Pap Smears for Cervical Cancer

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Pap smears for cervical cancer: when to screen and what it’s like

Pap smears for cervical cancer: when to screen and what it’s like

A Pap test, also known as a Pap smear, is a medical screening procedure primarily used to detect cervical cancer in women. During this test, your CHI St. Joseph’s Health Primary Care Clinic provider collects a sample of cells from the cervix (the lower part of the uterus that connects to the vagina) using a small brush or spatula. The collected cells are then examined under a microscope to check for any abnormal changes or signs of cervical cancer.

A Pap test is essential for early detection because it can identify precancerous or abnormal cervical cells before they develop into cancer. When detected early, cervical cancer is highly treatable and often curable.

Benefits of regular Pap smears

  • Early detection and prevention of cervical cancer
  • High rates of successful treatment
  • Minimal discomfort
  • Regular monitoring for abnormal changes
  • Significant reduction in cervical cancer mortality rates
  • Identify the presence of the human papillomavirus (HPV), a common cause of cervical cancer

Process of getting a Pap test



Before the test, you may be advised not to engage in sexual intercourse, use vaginal creams or medications, or douche for a day or two before the appointment. These activities can affect the accuracy of the test.



You’ll lie down on an examination table, usually with your feet placed in stirrups to allow better access to the pelvic area. While this positioning can feel a bit exposed, our providers are trained to ensure your comfort during the procedure.



Your provider will use a speculum, a small instrument, to gently open the vaginal walls and view the cervix. They will then use a soft brush or spatula to collect a sample of cells from the cervix’s surface. This part may feel slightly uncomfortable but should not be painful.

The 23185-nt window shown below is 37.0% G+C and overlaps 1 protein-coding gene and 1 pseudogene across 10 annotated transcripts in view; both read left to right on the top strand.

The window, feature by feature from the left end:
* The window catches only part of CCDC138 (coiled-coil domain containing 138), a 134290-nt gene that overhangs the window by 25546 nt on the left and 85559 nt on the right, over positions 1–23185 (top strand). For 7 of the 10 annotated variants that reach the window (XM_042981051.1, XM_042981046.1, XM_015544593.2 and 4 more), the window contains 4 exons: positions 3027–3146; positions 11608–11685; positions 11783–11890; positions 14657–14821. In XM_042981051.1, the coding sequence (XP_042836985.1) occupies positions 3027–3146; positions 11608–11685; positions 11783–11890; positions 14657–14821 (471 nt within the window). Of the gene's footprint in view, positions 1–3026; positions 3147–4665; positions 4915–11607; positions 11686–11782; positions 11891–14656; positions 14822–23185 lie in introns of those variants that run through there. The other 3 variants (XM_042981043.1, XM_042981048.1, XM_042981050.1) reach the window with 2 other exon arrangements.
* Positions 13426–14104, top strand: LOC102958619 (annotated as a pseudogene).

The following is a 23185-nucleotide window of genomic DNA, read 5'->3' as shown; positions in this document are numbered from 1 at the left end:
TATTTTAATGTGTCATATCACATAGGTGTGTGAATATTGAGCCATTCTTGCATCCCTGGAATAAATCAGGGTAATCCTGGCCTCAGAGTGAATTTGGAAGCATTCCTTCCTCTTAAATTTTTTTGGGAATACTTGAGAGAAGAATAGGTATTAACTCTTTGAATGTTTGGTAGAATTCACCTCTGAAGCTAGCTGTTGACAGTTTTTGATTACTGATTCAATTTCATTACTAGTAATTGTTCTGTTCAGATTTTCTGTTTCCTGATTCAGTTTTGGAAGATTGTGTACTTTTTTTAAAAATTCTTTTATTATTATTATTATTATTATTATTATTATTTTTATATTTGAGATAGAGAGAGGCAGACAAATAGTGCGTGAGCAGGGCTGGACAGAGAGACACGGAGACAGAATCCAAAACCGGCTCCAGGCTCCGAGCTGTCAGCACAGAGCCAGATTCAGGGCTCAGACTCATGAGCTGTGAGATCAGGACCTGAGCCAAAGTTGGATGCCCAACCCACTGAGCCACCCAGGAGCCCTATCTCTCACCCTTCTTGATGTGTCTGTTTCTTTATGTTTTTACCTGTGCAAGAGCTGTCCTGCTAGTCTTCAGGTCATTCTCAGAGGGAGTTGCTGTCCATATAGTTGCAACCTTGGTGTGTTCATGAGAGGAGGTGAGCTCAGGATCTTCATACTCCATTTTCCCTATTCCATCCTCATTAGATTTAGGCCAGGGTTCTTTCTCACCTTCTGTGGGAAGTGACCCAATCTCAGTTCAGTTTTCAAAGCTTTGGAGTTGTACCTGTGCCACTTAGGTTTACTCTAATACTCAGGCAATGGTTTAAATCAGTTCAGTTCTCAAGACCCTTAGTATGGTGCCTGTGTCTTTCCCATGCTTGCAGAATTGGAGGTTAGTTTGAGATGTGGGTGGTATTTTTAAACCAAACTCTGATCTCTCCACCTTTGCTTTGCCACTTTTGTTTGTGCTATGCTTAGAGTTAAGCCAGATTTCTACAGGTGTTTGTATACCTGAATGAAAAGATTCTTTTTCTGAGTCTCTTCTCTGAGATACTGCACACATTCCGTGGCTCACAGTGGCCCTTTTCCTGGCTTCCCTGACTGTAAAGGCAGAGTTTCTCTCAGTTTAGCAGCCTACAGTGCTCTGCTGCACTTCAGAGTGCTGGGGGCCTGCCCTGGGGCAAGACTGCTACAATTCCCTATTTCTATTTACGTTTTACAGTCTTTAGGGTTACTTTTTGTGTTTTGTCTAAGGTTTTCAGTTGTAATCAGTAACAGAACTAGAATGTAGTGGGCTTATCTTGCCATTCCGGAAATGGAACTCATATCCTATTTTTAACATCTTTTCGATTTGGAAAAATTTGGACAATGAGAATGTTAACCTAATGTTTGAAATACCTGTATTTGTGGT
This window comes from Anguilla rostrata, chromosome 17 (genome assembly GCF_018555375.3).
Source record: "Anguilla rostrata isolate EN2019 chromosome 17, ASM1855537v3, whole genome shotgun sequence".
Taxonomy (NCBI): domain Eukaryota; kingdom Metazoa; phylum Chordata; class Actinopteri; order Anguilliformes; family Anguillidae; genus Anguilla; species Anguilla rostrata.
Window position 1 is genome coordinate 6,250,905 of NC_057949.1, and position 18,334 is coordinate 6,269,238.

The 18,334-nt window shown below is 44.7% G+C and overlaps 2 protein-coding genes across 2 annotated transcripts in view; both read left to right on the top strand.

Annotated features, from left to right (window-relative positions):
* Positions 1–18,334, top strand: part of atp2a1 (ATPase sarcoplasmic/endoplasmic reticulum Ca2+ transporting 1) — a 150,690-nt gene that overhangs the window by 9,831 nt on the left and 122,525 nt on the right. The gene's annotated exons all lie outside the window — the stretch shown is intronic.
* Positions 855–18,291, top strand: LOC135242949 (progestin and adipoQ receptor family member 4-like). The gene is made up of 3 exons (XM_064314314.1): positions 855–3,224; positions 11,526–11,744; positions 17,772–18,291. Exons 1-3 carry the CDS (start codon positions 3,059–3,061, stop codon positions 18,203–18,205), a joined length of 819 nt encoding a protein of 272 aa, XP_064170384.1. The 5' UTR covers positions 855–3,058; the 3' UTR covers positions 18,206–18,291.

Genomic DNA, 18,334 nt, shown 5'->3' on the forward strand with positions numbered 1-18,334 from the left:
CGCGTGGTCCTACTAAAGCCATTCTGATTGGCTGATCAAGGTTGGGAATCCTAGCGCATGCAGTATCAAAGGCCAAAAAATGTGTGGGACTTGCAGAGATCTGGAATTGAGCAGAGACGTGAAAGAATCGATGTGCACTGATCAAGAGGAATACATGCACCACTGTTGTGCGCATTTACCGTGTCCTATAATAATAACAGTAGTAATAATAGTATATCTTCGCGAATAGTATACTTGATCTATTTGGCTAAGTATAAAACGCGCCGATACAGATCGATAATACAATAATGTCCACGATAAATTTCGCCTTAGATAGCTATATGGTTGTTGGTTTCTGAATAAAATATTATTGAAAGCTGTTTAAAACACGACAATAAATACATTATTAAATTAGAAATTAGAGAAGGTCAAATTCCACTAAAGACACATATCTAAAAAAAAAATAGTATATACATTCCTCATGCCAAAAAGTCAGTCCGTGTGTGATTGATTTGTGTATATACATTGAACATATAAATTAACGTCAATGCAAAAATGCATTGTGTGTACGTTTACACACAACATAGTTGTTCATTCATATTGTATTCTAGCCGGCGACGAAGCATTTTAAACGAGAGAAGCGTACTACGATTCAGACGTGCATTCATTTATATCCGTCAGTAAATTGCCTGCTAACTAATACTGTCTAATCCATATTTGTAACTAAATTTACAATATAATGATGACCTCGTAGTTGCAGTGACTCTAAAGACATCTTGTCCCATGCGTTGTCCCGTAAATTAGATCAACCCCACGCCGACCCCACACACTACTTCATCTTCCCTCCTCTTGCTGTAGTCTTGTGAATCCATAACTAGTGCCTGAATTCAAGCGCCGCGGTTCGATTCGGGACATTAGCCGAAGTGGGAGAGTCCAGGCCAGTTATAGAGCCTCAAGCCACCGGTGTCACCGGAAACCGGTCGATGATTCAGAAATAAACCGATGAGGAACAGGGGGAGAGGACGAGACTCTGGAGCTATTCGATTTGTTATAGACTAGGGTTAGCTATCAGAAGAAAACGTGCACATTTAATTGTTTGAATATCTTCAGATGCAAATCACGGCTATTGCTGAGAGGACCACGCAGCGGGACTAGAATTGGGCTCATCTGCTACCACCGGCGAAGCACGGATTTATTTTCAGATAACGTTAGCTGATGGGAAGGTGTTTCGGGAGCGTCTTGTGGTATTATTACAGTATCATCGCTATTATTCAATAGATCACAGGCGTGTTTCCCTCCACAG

The collected cell sample is sent to a laboratory for analysis, and you’ll receive the results from your provider, often within a few weeks. If any abnormalities are detected, they will discuss the next steps, which could include further testing or treatment.

How often should someone get a Pap smear?

The recommended frequency for Pap tests, also known as Pap smears, can vary based on individual factors and guidelines. Here is a general guideline for how often someone should get a Pap test:

  • Age 21 to 29: It is generally recommended for women in this age group to have a Pap test every three years. If the results are normal and there are no other concerns, this frequency is typically sufficient.
  • Age 30 to 65: For individuals aged 30 to 65, there are two options:
    • Pap Test Every Three Years: Women in this age group can choose to continue having a Pap test every three years.
    • Pap Test Combined with HPV Test Every Five Years: Alternatively, they can opt for a combination of a Pap test and an HPV (human papillomavirus) test every five years. This approach is known as co-testing.
  • Age 65 and older: If someone has had regular Pap tests with normal results and no abnormal cervical changes for several years, their provider may recommend discontinuing Pap testing. However, some women with specific risk factors may continue screening past age 65.

Risk factors for cervical cancer

Several factors can increase an individual’s risk of developing cervical cancer. While cervical cancer can affect anyone with a cervix, certain groups are at a higher risk.

  • Human Papillomavirus (HPV) infection
  • Lack of HPV vaccination
  • Not having regular Pap tests
  • Smoking
  • Weakened immune system
  • Sexual history
  • Long-term use of oral contraceptives
  • Family history
  • Low socioeconomic status and little access to healthcare
  • A diet low in fruits and vegetables

To learn more or to schedule an appointment with CHI St. Joseph’s Health Primary Care Clinic, call 218-616-3900.

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